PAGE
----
• ·        No-one anticipated that bullying would be a chronic problem blighting the lives of eight out of ten children with special needs, with bullying more worrying to parents than drugs and child abuse.
  • ·        No-one allowed for human fallibility denying children the specialist teaching and caring skills that had been available in special schools.

The senior echelons of the Civil Service should have warned the politicians. The real irony here. The House of Lords supposed to correct errors could originate them.


Now let me tell you how the Civil Service mishandled “Killer Foam”.

Today, when you go to buy a new sofa you will have the reassurance that it won’t burn. A cigarette won’t set it alight. The foam is not “Killer Foam”, and there will be a little label confirming that.

Quite a few years ago, I was chairman of the Merchandise Committee of the National Association of Retail Furnishers NARF when the flammability of furniture was a great political issue. Children burnt to death of house fires. The fire services, very upset, bring out the corpses. Then a great fire in a Woolworths Store in Manchester. Toxic smoke killed many people.

Suddenly a foam manufacturer told the Minister, Sally Oppenheim, that they had found a foam that didn’t burn. “Come and see for yourself”. She did. They applied a flame thrower to their foam and, abracadabra, it didn’t burn. A populist politician – most politicians are populist if they can get away with it, not just Donald Trump – immediately banned “Killer Foam”.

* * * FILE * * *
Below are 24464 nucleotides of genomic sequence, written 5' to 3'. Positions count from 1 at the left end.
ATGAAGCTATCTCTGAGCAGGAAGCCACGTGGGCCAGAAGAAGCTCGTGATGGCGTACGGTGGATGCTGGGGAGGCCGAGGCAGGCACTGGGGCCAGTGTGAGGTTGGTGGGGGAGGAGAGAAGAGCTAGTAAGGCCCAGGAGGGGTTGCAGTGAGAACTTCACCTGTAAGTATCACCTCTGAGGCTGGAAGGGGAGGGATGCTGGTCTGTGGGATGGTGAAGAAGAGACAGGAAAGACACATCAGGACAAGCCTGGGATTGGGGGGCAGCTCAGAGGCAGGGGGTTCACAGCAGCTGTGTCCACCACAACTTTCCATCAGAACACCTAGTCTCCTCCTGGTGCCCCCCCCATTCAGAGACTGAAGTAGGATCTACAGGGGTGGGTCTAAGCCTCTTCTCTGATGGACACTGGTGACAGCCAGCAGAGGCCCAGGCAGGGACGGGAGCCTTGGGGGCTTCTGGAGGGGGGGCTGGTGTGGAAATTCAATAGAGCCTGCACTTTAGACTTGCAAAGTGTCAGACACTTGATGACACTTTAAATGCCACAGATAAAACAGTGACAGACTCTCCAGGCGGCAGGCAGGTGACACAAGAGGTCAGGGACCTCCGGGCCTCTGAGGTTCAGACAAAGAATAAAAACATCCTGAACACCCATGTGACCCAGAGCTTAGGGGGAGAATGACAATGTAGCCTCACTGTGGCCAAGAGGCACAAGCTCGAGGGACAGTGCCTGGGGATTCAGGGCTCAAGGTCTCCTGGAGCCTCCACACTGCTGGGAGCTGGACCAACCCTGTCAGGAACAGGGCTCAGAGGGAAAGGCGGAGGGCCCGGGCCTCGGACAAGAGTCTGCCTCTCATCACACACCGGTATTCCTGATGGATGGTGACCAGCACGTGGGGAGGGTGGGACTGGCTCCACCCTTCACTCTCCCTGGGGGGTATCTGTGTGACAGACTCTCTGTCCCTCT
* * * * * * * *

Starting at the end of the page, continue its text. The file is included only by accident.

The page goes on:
Retailers had still had large stocks and the public had to buy it until the new safe foam could find its way on to the market.

That’s life, you may be thinking. That’s as it should have been.

But they hadn’t cracked the problem!

You could turn a flamethrower on a mound of wax and it wouldn’t burn. A candle needs a wick. Here the cover is the wick. To make the foam safe the cover had to be fire retardant as well. And, in practical terms, some more bad news. The new foam with its fire -retardant additive was hard to sit on and difficult to shape. Whitehall should have checked all this out.

If ever there was a case for lobbying this was it. I still don’t know whether UK manufacturers tried and failed to lobby – not easy when the media was crying out for a solution. I do know that Government acted precipitately, amateurishly, with “an inability to think clearly about whether a proposition being put forward actually corresponded with the facts”. I put these words in quotes because they come from Oliver Letwin, former Minister, quoted in the Times on 24 January in his evidence to a Parliamentary Select Committee on the shortcomings of the Civil Service.